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A2017-04: Regarding the Alarming Shortage of Qualified Teachers of Blind Students and Orientation and Mobility Professionals

Adopted in: 2017

Topics: Education

WHEREAS, the Minnesota Department of Education Special Education Division has responsibility to monitor and ensure that blind students who attend public schools or the Minnesota State Academy for the Blind that work with teachers of the blind/visually impaired (TBVI) and/or certified orientation and mobility (O&M) specialists receive the appropriate level and amount of services as determined by the Individualized Education Program (IEP) teams; and

 

WHEREAS, blind students often rely on these individualized, specialized services in order to fully benefit from a free and appropriate public education in the least restrictive environment that is comparable to their sighted peers; and

 

WHEREAS, currently, Minnesota TBVI and O&M instructors serve an estimated 1,650 students on their caseload, according to the “Students Who are Blind or Visually Impaired Fiscal Year 2016 Report to the Legislature;” and

 

WHEREAS, the legislative report further finds that TBVIs represent the  highest percentage  of shortages among teachers in Minnesota; and

 

WHEREAS, this TBVI/O&M specialist shortage in Minnesota prevents blind/low-vision students from receiving the frequency of instruction required to advance academically and gain the independence skills needed to compete; and

 

WHEREAS, one-third of current TBVIs are expected to retire in the next two to three years without the needed number of professionals to replace these retirees, causing a critical shortage of TBVI/O&M specialists in Minnesota that will have a devastating impact on the education of blind students; and

 

WHEREAS, no university training program exists within Minnesota to train qualified professionals to enter this ever-diminishing workforce; and

 

WHEREAS, even if a university program is established in-state, several years will be required to develop and begin the program, followed by several more years before graduates of the program will be available to provide services to blind students; and

 

WHEREAS, professionals who hold the National Orientation and Mobility Certification (NOMC) have the expertise using proven methods of instruction to teach blind/low-vision students the skills needed to achieve age-appropriate independence in cane travel, but this certification is not consistently accepted in this state as a qualification for teaching blind/low-vision students: Now, therefore,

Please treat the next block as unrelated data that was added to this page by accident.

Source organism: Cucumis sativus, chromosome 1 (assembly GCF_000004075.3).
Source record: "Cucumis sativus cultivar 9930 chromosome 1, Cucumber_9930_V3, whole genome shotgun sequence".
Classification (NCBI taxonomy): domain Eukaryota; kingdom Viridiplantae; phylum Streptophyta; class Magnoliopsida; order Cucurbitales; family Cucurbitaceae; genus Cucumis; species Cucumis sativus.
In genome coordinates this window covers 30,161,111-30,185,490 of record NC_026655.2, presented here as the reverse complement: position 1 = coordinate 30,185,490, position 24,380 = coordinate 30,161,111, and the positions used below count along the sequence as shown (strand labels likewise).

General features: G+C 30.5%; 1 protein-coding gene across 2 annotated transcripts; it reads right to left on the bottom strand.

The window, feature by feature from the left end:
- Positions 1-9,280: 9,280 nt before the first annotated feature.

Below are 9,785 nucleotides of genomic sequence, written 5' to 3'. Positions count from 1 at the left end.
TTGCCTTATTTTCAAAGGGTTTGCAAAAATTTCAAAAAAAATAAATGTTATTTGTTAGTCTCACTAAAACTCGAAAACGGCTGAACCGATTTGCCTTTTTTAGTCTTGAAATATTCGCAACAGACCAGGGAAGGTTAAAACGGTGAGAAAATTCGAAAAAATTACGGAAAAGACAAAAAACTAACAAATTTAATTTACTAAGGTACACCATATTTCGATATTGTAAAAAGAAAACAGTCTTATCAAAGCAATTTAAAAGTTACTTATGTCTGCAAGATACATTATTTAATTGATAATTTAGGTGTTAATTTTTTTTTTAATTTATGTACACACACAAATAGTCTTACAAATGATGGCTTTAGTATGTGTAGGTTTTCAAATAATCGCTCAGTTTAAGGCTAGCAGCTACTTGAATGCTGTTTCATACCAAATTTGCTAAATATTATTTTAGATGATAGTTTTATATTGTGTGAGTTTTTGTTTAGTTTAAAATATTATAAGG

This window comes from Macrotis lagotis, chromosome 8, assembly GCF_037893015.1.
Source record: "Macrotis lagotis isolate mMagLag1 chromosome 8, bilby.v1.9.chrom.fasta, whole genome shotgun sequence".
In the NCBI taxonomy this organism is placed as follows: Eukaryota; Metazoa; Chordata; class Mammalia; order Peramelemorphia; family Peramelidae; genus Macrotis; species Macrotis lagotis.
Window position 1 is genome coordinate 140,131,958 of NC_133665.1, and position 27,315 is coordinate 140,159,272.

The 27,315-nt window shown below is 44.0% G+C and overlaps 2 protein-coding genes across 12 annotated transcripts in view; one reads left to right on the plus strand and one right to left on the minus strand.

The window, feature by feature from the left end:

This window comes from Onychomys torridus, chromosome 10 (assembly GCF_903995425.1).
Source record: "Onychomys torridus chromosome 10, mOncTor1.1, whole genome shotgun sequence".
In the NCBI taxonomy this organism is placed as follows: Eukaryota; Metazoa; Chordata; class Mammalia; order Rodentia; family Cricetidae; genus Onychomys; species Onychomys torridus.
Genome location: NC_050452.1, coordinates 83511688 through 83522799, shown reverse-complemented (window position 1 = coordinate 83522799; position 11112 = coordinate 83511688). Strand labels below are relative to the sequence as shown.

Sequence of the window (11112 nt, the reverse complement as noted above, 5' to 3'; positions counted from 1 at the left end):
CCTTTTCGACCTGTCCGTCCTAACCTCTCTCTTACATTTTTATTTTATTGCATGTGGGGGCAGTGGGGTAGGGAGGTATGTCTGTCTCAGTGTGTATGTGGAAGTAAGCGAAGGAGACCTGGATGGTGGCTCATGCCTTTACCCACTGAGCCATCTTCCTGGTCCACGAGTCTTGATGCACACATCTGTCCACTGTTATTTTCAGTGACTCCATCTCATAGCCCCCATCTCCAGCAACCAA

BE IT RESOLVED by the National Federation of the Blind of Minnesota in Convention assembled this twenty-second day of October, 2017, in the city of Brooklyn Park, Minnesota, that this organization call upon the Minnesota Department of Education Special Education Division to recognize the National Orientation and Mobility Certification (NOMC) as an accepted certification that qualifies professionals to teach orientation and mobility to blind/low-vision preschool through school-age students in Minnesota; and

 

BE IT FURTHER RESOLVED that this organization call upon the MDE Special Education Division to work with the National Federation of the Blind of Minnesota to develop new and/or partner with available TBVI and O&M university training programs to provide high-quality, flexible programming that will enable Minnesota to immediately address the alarming shortage of professionals with expertise needed to provide crucial instruction to blind/low-vision students in Minnesota; and

 

BE IT FURTHER RESOLVED that this organization call upon the Minnesota Department of Education Special Education Division and Minnesota school districts to develop partnerships with training centers and qualified contract staff who can provide instruction to blind/low-vision students during the school year and through Extended School Year (ESY) services in order to meet the instructional needs of students as outlined in their annual Individualized Education Programs.

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